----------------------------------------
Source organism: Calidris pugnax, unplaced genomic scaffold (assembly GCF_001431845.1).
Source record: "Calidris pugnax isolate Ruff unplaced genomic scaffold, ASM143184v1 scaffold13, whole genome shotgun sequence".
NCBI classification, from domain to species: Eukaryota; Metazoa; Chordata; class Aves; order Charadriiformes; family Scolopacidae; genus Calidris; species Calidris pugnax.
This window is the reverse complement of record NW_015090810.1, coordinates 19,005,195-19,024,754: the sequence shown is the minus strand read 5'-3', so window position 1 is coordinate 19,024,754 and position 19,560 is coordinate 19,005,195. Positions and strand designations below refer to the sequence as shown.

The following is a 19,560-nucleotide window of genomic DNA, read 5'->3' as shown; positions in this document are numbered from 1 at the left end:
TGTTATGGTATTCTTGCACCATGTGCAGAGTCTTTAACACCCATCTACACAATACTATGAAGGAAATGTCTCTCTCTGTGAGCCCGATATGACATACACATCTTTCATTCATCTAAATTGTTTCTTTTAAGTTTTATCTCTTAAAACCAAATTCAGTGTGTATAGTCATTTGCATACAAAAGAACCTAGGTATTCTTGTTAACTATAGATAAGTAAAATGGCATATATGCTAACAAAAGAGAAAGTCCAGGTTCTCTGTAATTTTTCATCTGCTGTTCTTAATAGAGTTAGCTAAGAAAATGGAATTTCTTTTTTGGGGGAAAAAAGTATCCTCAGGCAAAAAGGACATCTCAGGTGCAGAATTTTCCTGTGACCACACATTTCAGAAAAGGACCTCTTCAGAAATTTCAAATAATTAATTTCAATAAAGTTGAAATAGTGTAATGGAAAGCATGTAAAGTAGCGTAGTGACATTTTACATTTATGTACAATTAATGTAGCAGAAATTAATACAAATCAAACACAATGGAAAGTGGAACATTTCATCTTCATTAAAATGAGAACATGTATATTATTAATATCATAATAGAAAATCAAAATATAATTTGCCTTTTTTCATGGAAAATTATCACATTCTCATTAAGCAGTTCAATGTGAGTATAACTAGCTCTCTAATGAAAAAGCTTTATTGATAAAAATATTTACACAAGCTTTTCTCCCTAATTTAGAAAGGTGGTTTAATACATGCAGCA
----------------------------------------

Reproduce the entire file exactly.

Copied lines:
Source organism: Calidris pugnax, unplaced genomic scaffold (assembly GCF_001431845.1).
Source record: "Calidris pugnax isolate Ruff unplaced genomic scaffold, ASM143184v1 scaffold13, whole genome shotgun sequence".
NCBI classification, from domain to species: Eukaryota; Metazoa; Chordata; class Aves; order Charadriiformes; family Scolopacidae; genus Calidris; species Calidris pugnax.
This window is the reverse complement of record NW_015090810.1, coordinates 19,005,195-19,024,754: the sequence shown is the minus strand read 5'-3', so window position 1 is coordinate 19,024,754 and position 19,560 is coordinate 19,005,195. Positions and strand designations below refer to the sequence as shown.

The following is a 19,560-nucleotide window of genomic DNA, read 5'->3' as shown; positions in this document are numbered from 1 at the left end:
TGTTATGGTATTCTTGCACCATGTGCAGAGTCTTTAACACCCATCTACACAATACTATGAAGGAAATGTCTCTCTCTGTGAGCCCGATATGACATACACATCTTTCATTCATCTAAATTGTTTCTTTTAAGTTTTATCTCTTAAAACCAAATTCAGTGTGTATAGTCATTTGCATACAAAAGAACCTAGGTATTCTTGTTAACTATAGATAAGTAAAATGGCATATATGCTAACAAAAGAGAAAGTCCAGGTTCTCTGTAATTTTTCATCTGCTGTTCTTAATAGAGTTAGCTAAGAAAATGGAATTTCTTTTTTGGGGGAAAAAAGTATCCTCAGGCAAAAAGGACATCTCAGGTGCAGAATTTTCCTGTGACCACACATTTCAGAAAAGGACCTCTTCAGAAATTTCAAATAATTAATTTCAATAAAGTTGAAATAGTGTAATGGAAAGCATGTAAAGTAGCGTAGTGACATTTTACATTTATGTACAATTAATGTAGCAGAAATTAATACAAATCAAACACAATGGAAAGTGGAACATTTCATCTTCATTAAAATGAGAACATGTATATTATTAATATCATAATAGAAAATCAAAATATAATTTGCCTTTTTTCATGGAAAATTATCACATTCTCATTAAGCAGTTCAATGTGAGTATAACTAGCTCTCTAATGAAAAAGCTTTATTGATAAAAATATTTACACAAGCTTTTCTCCCTAATTTAGAAAGGTGGTTTAATACATGCAGCA